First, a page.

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Re: [PrimeNumbers] Re: consecutive p-smooth integers

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  • Robert Gerbicz
    2011/8/6 djbroadhurst ... N=28998978021284765 is good with strength~3.92795. ? N=28998978021284765;for(i=0,4,print(factor(N+i))) [5,
    Message 1 of 42 , Aug 6, 2011
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      2011/8/6 djbroadhurst <d.broadhurst@...>

      > **
      >
      >
      >
      >
      > --- In primenumbers@yahoogroups.com,
      > "Jens Kruse Andersen" <jens.k.a@...> wrote:
      >
      > > There are some computational results for 3 and 4 integers in
      > > http://www.mersenneforum.org/showthread.php?t=5647
      >
      > Here is a puzzle about sequences of 5 consecutive integers.
      >
      > Definition: A sequence of consecutive positive
      > integers, beginning with N, has strength
      > s = log(N)/log(p), where p is the largest prime
      > dividing any integer in the sequence.
      >
      > Example: The sequence of 5 consecutive integers
      > beginning with N = 612130418113087340 has strength
      > s = log(N)/log(48437) =~ 3.7964, as shown here:
      >
      > for(k=0,4,print(factor(612130418113087340+k)[,1]~));
      >
      > [2, 5, 17, 263, 347, 929, 1237, 17167]
      > [3, 13, 31, 71, 157, 757, 1367, 4877]
      > [2, 7, 37, 1481, 2069, 14591, 26431]
      > [19, 23, 467, 3257, 19013, 48437]
      > [2, 3, 43, 479, 1109, 13007, 42923]
      >
      > Puzzle: Find a sequence of 5 consecutive integers with
      > strength s > 3.80.
      >
      > Comment: A solution may be found in less than 200 seconds.
      >
      > David Broadhurst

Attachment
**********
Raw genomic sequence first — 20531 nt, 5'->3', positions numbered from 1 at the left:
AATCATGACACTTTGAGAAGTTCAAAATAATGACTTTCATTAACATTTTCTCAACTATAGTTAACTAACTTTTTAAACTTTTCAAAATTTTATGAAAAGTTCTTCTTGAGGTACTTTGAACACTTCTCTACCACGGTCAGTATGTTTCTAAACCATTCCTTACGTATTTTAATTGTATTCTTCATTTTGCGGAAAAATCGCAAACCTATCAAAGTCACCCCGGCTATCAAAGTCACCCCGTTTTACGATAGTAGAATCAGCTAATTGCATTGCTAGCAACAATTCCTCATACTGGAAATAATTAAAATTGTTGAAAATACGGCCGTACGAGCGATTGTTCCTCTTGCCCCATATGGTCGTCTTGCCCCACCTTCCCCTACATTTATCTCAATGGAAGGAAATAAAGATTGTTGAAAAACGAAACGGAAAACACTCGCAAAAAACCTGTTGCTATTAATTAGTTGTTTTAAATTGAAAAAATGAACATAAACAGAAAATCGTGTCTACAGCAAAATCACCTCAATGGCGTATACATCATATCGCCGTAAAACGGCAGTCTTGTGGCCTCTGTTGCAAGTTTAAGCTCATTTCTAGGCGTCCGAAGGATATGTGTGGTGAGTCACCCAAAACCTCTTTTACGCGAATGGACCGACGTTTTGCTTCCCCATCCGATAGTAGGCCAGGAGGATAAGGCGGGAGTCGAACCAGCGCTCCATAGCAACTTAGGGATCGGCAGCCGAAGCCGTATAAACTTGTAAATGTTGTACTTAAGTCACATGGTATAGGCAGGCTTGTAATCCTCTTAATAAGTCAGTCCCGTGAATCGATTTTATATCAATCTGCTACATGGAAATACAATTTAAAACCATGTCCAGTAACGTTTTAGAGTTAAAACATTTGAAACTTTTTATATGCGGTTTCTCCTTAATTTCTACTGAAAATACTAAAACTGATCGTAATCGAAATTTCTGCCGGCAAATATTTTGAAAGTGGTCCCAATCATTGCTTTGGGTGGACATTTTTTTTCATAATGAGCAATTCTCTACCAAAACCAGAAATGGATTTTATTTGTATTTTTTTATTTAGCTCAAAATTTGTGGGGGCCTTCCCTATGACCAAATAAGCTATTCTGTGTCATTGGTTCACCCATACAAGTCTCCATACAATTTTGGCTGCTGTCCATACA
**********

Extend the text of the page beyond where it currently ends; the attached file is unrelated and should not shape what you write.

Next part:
>
      >
      >

      N=28998978021284765 is good with strength~3.92795.

      ? N=28998978021284765;for(i=0,4,print(factor(N+i)))
      [5, 1; 13, 1; 2663, 1; 4261, 1; 4919, 1; 7993, 1]
      [2, 1; 3, 1; 11, 1; 59, 1; 313, 1; 337, 1; 4547, 1; 15527, 1]
      [47, 1; 241, 2; 863, 1; 1129, 1; 10903, 1]
      [2, 5; 7, 1; 1549, 1; 1613, 1; 6871, 1; 7541, 1]
      [3, 6; 19, 2; 137, 2; 2423, 2]

      The code in PARI-GP (note that it would be much faster to use sieve), it ran
      about 150 minutes: (prints the record strength also for these type of
      numbers)

      T(n)=f=factor(n);return(log(n)/log(f[matsize(f)[1],1]))
      r=0;n=3;while(1,n++;if(T(n)>r/2&&T(n-1)>r/2&&T(n+1)>r/2&&\
      T(n-2)>r/2&&T(n+2)>r/2&&T(n*n-2)>r&&T(n*n-3)>r,\
      r=100.0;for(i=0,4,r=min(r,T(n*n-i)));print(r" "n*n-4)))

      In this way N=n*n-4, so N;N+3 and N+4 has got an algebraic factorization,
      increasing our chances to find a large strength. (I've used a slightly
      different strength definition.)


      [Non-text portions of this message have been removed]
    • Mark
      ... Too hard! It was difficult getting just over 2 for the first time with log(287946949)/log(15823). My only consolation is that the above is also good for 15
      Message 42 of 42 , Nov 8, 2011
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        --- In primenumbers@yahoogroups.com, Andrey Kulsha <Andrey_601@...> wrote:
        >
        > >> http://www.primefan.ru/stuff/math/maxs.xls
        > >> http://www.primefan.ru/stuff/math/maxs_plots.gif
        > >
        > > Thanks, Andrey. The gradients are fanning out better now:
        >
        > The files were updated again.
        >
        > Puzzle: find a chain of 13 consecutive p-smooth integers, starting at N,
        > with log(N)/log(p) greater than
        >
        > log(8559986129664)/log(58393) = 2.71328
        >
        > Best regards,
        >
        > Andrey
        >

        Too hard!

        It was difficult getting just over 2 for the first time with
        log(287946949)/log(15823).

        My only consolation is that the above is also good for 15 consecutive 15823-smooth integers.
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